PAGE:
JT Conway, Payload Commander, saluted me formally just prior to severing the tether that had anchored me to the space station. It starts as a drifting away but soon I’ll be herdling through– Wait. Herdling? That’s not right. Soon I’ll be hurdling through space. Shit. That would be like slow motion leaps over a series of small meteors coming at me. I’m like an interstellar track star. But the oxygen in my suit is malfunctioning. I’m struggling for air. A darkening vignette creeps in from the edges of my vision. The next meteor is there already. I’ve misjudged it. My front foot clears it by a few centimeters. My back foot catches and I begin to cartwheel. An already meaningless down switching places with up as starlight specks blur into celestial arcs. Rate of rotation increasing. A moment before I black out I think: Now. Now I am hurtling.
I might have known better, nothing is what everybody wants, the world runs on that law. Personally, if I could, I would instigate Meat-Axe Day, and out of the goodness of my heart I would whack your head off with a couple of others. Every man should be allowed one day and a hatchet just to ease his heart.
– Djuna Barnes, Nightwood
I live with an 11 yr. old. My 11 yr. old. Our 11 yr. old. He’s too young to use most social media, but is enmeshed in video games and knows an awful lot about memes and the web courtesy of Youtube and various gamer wikis. Recently he has begun speaking with hashtags. For example, he’ll say something like: “I got these fantastic transduction grenades in Borderlands. Hashtag: grenades-are-awesome.” Or, “Mom gave me extra dessert. Hashtag: Winning!”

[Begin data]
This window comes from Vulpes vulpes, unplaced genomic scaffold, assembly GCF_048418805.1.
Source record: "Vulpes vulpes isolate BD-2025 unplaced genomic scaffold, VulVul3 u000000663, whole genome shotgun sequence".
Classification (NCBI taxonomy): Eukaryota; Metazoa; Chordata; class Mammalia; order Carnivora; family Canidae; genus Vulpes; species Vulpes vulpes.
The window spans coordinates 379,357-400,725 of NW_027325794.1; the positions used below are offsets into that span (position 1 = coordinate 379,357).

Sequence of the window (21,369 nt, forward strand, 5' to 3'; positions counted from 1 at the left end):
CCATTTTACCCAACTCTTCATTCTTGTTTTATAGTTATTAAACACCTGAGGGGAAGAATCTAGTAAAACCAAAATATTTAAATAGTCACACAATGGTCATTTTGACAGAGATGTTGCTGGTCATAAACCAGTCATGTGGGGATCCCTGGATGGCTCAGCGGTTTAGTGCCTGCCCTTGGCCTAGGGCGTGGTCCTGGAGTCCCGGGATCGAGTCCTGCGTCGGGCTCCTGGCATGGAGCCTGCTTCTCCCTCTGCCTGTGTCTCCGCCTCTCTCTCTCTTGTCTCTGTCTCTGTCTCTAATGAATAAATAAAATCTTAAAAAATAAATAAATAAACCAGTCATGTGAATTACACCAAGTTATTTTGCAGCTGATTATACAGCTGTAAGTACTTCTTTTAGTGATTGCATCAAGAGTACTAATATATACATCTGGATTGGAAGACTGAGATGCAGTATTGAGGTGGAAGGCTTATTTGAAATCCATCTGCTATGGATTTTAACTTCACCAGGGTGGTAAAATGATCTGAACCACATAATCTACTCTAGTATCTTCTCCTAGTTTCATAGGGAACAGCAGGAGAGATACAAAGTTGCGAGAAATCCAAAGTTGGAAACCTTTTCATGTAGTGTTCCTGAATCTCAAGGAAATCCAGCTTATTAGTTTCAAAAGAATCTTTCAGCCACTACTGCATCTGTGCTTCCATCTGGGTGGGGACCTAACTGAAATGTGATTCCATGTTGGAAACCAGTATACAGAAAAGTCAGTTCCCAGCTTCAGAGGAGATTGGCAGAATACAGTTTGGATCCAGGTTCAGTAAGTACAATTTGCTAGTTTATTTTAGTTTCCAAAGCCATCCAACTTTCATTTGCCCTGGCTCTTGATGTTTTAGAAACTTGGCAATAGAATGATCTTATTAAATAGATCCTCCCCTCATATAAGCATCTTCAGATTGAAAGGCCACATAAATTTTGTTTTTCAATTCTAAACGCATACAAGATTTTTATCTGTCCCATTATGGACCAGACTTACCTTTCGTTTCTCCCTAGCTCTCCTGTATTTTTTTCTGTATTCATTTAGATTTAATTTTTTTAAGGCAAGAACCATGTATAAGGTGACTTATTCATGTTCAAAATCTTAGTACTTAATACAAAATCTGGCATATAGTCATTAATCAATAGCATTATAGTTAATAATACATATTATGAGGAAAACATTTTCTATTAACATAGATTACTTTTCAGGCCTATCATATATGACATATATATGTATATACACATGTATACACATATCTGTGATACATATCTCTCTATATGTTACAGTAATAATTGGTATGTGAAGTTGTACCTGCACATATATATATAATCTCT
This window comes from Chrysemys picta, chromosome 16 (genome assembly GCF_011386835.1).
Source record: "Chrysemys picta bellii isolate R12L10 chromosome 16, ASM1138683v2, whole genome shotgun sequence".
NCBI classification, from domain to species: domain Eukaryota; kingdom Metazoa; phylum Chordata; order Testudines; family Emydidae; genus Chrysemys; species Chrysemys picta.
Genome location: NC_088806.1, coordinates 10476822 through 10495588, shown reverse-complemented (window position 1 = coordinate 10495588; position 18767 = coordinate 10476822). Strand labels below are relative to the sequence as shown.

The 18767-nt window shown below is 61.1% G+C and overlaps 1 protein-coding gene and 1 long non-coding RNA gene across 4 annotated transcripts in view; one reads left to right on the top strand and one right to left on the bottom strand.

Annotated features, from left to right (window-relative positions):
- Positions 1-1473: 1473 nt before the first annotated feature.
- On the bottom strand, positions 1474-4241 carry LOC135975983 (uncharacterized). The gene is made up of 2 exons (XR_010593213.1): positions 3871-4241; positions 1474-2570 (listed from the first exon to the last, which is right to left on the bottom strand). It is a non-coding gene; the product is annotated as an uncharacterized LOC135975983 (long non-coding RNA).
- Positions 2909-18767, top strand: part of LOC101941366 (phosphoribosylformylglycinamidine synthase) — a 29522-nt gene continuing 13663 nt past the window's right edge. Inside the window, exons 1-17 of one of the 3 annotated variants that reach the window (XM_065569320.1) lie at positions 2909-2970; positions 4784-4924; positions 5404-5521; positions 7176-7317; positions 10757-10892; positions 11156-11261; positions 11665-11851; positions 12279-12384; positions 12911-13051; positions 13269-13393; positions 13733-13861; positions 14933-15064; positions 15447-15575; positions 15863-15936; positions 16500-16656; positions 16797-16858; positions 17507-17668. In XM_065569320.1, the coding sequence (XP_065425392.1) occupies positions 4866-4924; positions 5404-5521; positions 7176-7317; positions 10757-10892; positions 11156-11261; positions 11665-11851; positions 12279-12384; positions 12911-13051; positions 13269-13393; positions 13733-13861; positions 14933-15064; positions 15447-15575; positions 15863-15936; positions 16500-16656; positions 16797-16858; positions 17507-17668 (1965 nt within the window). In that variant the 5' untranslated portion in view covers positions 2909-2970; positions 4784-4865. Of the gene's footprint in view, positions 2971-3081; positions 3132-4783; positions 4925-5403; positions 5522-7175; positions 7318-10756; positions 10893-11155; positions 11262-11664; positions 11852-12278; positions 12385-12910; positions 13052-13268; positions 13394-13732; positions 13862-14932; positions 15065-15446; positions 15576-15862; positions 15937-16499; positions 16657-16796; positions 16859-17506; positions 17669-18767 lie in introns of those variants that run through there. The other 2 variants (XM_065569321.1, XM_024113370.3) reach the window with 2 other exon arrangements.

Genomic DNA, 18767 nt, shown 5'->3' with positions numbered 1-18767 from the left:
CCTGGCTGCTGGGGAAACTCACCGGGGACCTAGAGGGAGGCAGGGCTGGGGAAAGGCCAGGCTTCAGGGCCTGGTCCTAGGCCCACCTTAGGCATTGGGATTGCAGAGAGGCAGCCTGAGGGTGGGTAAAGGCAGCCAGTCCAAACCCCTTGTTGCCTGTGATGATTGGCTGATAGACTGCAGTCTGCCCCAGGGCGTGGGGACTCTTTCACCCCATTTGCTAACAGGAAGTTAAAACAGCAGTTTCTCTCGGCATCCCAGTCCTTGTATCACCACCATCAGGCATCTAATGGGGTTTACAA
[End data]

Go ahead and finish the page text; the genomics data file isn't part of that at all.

‘Tis a strange thing to hear hashtags used verbally, much less out of one’s own progeny. And yet it is a fascinating use of the language. Social media’s structure and technology (smart phones, texting, etc.) encourage truncated, brief forms of expression from limiting characters to reliance on abbreviations. Add search engines to the equation and communication patterns tend to morph around quickly understood exchanges that are easy to redistribute, search, categorize, etc. Very roughly, it’s kind of like a transition from:
Speaking (cave men) –> Writing/Symbols –> Printing –> Audio/Video –> Telecommunications –> Writing/Speaking at Distance (phones/texting/e-mail) –> Becoming One’s Own Communications Hub
Living through such a rapid transition in technology and communications, one actually gets to see the language usage and patterns change (Who would have predicted that teenagers would eagerly spend much of their day writing to one another?). And now our mancub and his friends are using meta-tags orally to comment on their own speech or codify their inside jokes despite never having used these communication forms in their original manifestation. They are almost like parenthetical comments inserted into the middle of their dialogue. They communicate while simultaneously augmenting that communication with various forms of amplification, affirmation, commentary, and even plain redundancy. Common chat/text acronyms like WTF and LOL have been creeping into everyday vernacular for a while now (his classmates now use YOLO as a verb to describe activities that exemplify enjoying life to the fullest), but it’s only recently that I’ve heard hashtags orally, and they work wonderfully if one wants to quickly joke about something as it’s being said…
“No, you cannot have more game time. Hashtag: parents-just-don’t-understand.”